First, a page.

December 20, 2018

Test Results :: Eden


Creation is Messy Eden (CiM470) is a gorgeous dark green transparent. It has aventurine in it, and I can see on the CiM pages that other people have had some luck keeping the sparkle and even magnifying it under clear, but I haven't experienced that. Regardless, it's a really pretty green and will make a fabulous encasement layer for my vine canes.


Eden, predictably, doesn't do anything when it is reduced.


From left to right, on top of Peppermint Cream, you see Slytherin Unique #2, Slytherin Unique #1, Algae, and Eden. Eden is a rich, evergreen green that is less yellow than the Slytherins and Algaes of the world.


Silver crusts up on top of Eden, and if you reduce and encase it, you get some blue haze.


Reducing silver glass on top of Eden is nice - I got pretty colours from my frit. The striking silver glass didn't do anything magical.


Eden is a stable, barely reactive colour. Apart from some separation in the Copper Green, Opal Yellow, and Ivory on top of it, it didn't do anything surprising. It's nice that it doesn't react with Ivory.

Here's a goddess bead made from Eden with some Raku shards.



December 13, 2018

Test Results :: Peppermint Cream


Peppermint Cream (CiM488) is a pale, yellowish green opaque colour. It is soft and creamy, and my rods were very well behaved, not shocking at all in the flame. It reminds me quite a bit of an older colour called Linen, except that it has a greenish cast to it.


Nothing of any significance happens when you reduce Peppermint Cream.


This colour is a touch lighter than Dirty Martini and just a shade or two yellower.


When I encased Peppermint Cream after putting silver on it, it cracked under my Effetre 006 Clear. This doesn't mean you shouldn't encase it, but it definitely means that you shouldn't encase it after putting silver on it. This has happened to me with other colours that are otherwise perfectly compatible like Effetre Petroleum Green and CiM Linen. Just proceed with caution, and make a test bead before embarking on a big run of beads the way you always should anyway.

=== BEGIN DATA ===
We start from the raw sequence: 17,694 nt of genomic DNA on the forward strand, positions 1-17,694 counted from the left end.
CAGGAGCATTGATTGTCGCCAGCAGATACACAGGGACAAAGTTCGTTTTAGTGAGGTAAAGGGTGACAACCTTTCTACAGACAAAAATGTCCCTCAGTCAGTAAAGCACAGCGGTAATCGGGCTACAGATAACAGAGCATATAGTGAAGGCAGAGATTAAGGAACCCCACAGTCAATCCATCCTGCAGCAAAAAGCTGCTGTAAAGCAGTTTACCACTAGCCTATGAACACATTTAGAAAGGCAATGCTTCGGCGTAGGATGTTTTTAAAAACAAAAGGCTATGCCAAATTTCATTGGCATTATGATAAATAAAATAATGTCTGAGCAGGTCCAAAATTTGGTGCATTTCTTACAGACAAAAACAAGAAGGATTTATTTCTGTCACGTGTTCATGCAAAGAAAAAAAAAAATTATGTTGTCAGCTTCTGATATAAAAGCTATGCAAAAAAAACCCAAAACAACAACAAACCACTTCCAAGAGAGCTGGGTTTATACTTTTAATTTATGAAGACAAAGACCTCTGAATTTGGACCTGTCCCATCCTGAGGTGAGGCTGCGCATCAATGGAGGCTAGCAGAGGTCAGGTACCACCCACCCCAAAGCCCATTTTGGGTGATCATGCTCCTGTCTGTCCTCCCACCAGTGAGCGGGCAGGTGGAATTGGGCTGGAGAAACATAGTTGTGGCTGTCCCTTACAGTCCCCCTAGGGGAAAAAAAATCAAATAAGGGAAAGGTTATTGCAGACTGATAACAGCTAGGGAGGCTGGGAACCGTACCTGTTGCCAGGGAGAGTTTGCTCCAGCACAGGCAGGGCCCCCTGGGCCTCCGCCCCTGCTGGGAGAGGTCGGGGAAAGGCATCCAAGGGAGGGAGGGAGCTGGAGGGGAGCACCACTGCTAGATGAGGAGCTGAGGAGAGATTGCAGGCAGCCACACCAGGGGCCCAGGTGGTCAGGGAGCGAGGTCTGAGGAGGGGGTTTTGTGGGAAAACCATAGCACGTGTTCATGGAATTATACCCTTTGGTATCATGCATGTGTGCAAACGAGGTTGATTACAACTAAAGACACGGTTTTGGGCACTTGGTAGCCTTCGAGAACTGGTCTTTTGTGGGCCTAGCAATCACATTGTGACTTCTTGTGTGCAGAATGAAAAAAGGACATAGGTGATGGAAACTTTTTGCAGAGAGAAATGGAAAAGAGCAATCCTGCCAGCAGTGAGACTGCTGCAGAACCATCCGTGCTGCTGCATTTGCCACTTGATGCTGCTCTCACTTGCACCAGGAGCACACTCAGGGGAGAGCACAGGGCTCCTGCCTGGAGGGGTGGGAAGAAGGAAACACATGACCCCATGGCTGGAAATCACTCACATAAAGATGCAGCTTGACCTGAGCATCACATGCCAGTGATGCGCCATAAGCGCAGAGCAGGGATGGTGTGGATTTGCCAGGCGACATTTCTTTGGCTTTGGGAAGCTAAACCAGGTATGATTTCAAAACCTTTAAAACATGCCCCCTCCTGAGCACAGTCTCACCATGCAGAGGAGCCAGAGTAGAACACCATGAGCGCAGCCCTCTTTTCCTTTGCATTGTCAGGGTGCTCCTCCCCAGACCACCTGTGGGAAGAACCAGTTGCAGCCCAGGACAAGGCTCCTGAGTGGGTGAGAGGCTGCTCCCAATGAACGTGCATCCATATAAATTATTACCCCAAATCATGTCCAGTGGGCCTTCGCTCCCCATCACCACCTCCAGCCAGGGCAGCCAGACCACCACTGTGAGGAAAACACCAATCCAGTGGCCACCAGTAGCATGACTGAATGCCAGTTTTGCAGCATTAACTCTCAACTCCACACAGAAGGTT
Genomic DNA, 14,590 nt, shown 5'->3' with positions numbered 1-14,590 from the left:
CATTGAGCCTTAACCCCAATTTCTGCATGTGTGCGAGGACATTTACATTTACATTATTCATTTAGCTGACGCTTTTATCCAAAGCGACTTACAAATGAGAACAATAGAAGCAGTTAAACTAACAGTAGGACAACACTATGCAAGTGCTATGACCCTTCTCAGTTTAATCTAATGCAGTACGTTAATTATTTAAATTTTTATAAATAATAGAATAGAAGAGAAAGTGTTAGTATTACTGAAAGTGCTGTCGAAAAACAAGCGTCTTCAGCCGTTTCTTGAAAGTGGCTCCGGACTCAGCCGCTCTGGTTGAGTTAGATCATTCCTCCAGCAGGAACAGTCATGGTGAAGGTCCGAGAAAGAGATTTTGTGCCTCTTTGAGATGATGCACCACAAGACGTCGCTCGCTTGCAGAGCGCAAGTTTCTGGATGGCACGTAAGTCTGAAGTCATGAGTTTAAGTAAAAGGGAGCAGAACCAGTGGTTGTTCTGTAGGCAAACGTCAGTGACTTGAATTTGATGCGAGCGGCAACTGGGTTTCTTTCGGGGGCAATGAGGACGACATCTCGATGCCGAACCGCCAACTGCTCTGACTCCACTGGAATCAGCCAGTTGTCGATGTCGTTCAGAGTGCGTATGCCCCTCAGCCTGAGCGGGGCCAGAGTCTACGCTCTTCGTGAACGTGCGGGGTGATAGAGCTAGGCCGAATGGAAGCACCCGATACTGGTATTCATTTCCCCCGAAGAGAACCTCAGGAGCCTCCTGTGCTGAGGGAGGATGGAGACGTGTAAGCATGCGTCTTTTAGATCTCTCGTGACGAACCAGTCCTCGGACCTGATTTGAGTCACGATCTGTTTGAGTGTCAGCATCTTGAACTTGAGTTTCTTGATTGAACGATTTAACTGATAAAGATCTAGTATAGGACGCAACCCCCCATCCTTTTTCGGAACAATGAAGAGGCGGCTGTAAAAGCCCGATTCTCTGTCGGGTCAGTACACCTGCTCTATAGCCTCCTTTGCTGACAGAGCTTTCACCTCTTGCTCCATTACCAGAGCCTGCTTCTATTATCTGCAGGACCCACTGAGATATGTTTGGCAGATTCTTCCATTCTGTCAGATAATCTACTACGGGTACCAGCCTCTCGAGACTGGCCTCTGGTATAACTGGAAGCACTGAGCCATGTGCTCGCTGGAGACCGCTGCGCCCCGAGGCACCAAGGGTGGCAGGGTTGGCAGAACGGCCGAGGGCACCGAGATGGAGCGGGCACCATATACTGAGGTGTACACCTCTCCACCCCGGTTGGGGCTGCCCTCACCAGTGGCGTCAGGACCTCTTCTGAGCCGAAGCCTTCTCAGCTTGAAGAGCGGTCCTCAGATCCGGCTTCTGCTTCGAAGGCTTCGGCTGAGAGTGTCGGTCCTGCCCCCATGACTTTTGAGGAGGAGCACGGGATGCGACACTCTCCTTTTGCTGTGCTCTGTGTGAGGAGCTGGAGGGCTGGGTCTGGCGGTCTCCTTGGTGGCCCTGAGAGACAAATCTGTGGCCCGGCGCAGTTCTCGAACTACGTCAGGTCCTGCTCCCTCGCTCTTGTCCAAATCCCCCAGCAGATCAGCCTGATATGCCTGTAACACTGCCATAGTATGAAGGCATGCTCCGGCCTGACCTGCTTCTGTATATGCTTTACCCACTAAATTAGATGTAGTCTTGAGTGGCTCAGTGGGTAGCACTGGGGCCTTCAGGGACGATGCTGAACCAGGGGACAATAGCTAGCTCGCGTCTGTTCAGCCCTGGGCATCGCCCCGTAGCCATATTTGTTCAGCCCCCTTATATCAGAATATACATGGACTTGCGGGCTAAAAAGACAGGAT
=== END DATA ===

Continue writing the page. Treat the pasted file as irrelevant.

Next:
Peppermint Cream seems to be an average base colour for silver glass. It fumed a bit when I reduced the reduction frit, and the TerraNova2 frit started to strike, but no magic happened.


Peppermint Cream is not terribly reactive, but it does separate on top of Tuxedo and Ivory.  On top of Tuxedo, it has a milk-moustache sort of appearance, almost translucent.

Other colours (Ivory, Opal Yellow, Copper Green, Tuxedo) all seem to spread out on top of it.

Also, you can see in the Tuxedo dots and stringer lines that Peppermint Cream made Tuxedo bleed out into it quite a bit.

Here are some other beads that include some Peppermint Cream:


December 6, 2018

Test Results :: Pistachio


Effetre Pistachio (EFF415) is a gorgeous yellow-green-grey ochre colour, both greener and lighter than most batches of Vetrofond  Yellow Ochre. It's similar to Effetre Apple Blush, but is lighter and more subdued in hue. It's a streaky colour, so sometimes when you use it you get lines in your work where it joins onto itself, but that's its only real flaw.


As you melt Pistachio, it goes a bit lighter than its rod colour, but as you use it the colour all comes back. You can see in the left bead here that it is a bit lighter - it's only because I hadn't struck all of the colour back into it. Pistachio doesn't change colour when you reduce it.


Here you can see that Pistachio reacts with silver in a similar manner to Ivory. Silver discolours and covers its surface when you use it on top, and when you reduce and encase the silver it gets pinkish and blueish tones in it.


Pistachio is an interesting base colour for reducing silver glass because of the neat colour contrast, and I got some nice colour in my TerraNova2 frit, but overall these test beads weren't very remarkable.


Pistachio and Copper Green form a mutual dark line reaction that is more pronounced and invasive when the Pistachio is on top.  It does this with Opal Yellow, too, in a similar way to what you see when you use Opal Yellow and Ivory together.

Ivory separates on top of Pistachio and Pistachio separates on top of Ivory.

Here are some other beads that include Pistachio: